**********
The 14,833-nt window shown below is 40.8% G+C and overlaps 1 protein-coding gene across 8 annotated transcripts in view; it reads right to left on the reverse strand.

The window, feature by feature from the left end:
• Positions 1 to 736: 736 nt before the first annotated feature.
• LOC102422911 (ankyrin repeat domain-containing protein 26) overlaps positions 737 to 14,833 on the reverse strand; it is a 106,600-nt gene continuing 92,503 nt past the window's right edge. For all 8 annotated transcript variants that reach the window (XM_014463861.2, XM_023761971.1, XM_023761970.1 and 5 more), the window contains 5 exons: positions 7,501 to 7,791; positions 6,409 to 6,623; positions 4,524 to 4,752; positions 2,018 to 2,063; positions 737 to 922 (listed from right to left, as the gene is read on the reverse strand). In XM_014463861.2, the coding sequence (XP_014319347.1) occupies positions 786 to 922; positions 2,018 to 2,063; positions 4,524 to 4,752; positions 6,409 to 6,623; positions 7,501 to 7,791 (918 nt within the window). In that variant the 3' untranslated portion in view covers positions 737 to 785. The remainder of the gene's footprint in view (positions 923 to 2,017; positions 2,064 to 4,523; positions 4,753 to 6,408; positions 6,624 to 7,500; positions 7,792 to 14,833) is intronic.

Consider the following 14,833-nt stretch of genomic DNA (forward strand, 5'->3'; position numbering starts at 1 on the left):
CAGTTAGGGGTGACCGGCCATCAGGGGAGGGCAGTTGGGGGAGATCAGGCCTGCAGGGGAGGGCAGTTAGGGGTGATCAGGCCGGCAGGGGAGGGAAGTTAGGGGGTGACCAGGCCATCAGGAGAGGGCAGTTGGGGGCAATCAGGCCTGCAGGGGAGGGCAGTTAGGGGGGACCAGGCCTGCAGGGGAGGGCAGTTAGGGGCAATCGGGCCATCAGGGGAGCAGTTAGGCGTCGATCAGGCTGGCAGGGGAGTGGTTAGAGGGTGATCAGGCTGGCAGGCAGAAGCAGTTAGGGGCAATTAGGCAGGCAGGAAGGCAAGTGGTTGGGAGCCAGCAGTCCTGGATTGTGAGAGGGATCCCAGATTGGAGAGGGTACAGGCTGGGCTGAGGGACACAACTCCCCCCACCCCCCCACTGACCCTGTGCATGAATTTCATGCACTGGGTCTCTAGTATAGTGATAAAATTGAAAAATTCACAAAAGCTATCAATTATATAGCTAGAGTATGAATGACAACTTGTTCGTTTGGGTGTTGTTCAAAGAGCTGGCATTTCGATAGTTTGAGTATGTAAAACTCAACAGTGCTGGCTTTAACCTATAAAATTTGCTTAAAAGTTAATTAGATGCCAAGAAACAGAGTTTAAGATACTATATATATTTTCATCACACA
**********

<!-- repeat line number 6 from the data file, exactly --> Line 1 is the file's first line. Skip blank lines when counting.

CAGTTAGGGGTGACCGGCCATCAGGGGAGGGCAGTTGGGGGAGATCAGGCCTGCAGGGGAGGGCAGTTAGGGGTGATCAGGCCGGCAGGGGAGGGAAGTTAGGGGGTGACCAGGCCATCAGGAGAGGGCAGTTGGGGGCAATCAGGCCTGCAGGGGAGGGCAGTTAGGGGGGACCAGGCCTGCAGGGGAGGGCAGTTAGGGGCAATCGGGCCATCAGGGGAGCAGTTAGGCGTCGATCAGGCTGGCAGGGGAGTGGTTAGAGGGTGATCAGGCTGGCAGGCAGAAGCAGTTAGGGGCAATTAGGCAGGCAGGAAGGCAAGTGGTTGGGAGCCAGCAGTCCTGGATTGTGAGAGGGATCCCAGATTGGAGAGGGTACAGGCTGGGCTGAGGGACACAACTCCCCCCACCCCCCCACTGACCCTGTGCATGAATTTCATGCACTGGGTCTCTAGTATAGTGATAAAATTGAAAAATTCACAAAAGCTATCAATTATATAGCTAGAGTATGAATGACAACTTGTTCGTTTGGGTGTTGTTCAAAGAGCTGGCATTTCGATAGTTTGAGTATGTAAAACTCAACAGTGCTGGCTTTAACCTATAAAATTTGCTTAAAAGTTAATTAGATGCCAAGAAACAGAGTTTAAGATACTATATATATTTTCATCACACA